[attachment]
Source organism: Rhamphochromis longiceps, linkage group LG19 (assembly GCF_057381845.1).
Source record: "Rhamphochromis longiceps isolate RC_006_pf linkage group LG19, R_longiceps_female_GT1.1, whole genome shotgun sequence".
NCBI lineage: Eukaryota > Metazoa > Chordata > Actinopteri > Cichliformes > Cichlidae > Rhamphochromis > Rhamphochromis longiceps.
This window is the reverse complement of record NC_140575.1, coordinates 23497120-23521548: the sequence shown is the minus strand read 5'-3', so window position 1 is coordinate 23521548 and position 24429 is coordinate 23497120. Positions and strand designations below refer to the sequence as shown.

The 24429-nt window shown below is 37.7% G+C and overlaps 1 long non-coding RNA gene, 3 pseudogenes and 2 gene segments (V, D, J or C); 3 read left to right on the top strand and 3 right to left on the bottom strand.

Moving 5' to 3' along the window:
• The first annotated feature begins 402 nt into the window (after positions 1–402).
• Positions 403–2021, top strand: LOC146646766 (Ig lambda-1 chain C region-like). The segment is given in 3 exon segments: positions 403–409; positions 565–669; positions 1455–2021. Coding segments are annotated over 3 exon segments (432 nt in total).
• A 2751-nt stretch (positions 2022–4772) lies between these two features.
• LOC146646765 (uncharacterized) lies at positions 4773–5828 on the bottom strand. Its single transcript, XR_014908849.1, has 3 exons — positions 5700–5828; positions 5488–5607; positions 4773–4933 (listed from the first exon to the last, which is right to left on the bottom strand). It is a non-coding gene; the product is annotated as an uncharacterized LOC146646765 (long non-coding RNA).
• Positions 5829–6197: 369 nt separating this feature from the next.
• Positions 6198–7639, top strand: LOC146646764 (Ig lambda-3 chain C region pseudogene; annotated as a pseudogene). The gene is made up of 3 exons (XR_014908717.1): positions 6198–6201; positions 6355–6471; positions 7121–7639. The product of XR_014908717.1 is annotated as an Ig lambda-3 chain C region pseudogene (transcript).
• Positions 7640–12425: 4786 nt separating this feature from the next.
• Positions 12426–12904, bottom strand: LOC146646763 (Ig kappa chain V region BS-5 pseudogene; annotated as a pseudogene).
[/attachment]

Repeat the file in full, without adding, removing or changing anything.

Source organism: Rhamphochromis longiceps, linkage group LG19 (assembly GCF_057381845.1).
Source record: "Rhamphochromis longiceps isolate RC_006_pf linkage group LG19, R_longiceps_female_GT1.1, whole genome shotgun sequence".
NCBI lineage: Eukaryota > Metazoa > Chordata > Actinopteri > Cichliformes > Cichlidae > Rhamphochromis > Rhamphochromis longiceps.
This window is the reverse complement of record NC_140575.1, coordinates 23497120-23521548: the sequence shown is the minus strand read 5'-3', so window position 1 is coordinate 23521548 and position 24429 is coordinate 23497120. Positions and strand designations below refer to the sequence as shown.

The 24429-nt window shown below is 37.7% G+C and overlaps 1 long non-coding RNA gene, 3 pseudogenes and 2 gene segments (V, D, J or C); 3 read left to right on the top strand and 3 right to left on the bottom strand.

Moving 5' to 3' along the window:
• The first annotated feature begins 402 nt into the window (after positions 1–402).
• Positions 403–2021, top strand: LOC146646766 (Ig lambda-1 chain C region-like). The segment is given in 3 exon segments: positions 403–409; positions 565–669; positions 1455–2021. Coding segments are annotated over 3 exon segments (432 nt in total).
• A 2751-nt stretch (positions 2022–4772) lies between these two features.
• LOC146646765 (uncharacterized) lies at positions 4773–5828 on the bottom strand. Its single transcript, XR_014908849.1, has 3 exons — positions 5700–5828; positions 5488–5607; positions 4773–4933 (listed from the first exon to the last, which is right to left on the bottom strand). It is a non-coding gene; the product is annotated as an uncharacterized LOC146646765 (long non-coding RNA).
• Positions 5829–6197: 369 nt separating this feature from the next.
• Positions 6198–7639, top strand: LOC146646764 (Ig lambda-3 chain C region pseudogene; annotated as a pseudogene). The gene is made up of 3 exons (XR_014908717.1): positions 6198–6201; positions 6355–6471; positions 7121–7639. The product of XR_014908717.1 is annotated as an Ig lambda-3 chain C region pseudogene (transcript).
• Positions 7640–12425: 4786 nt separating this feature from the next.
• Positions 12426–12904, bottom strand: LOC146646763 (Ig kappa chain V region BS-5 pseudogene; annotated as a pseudogene).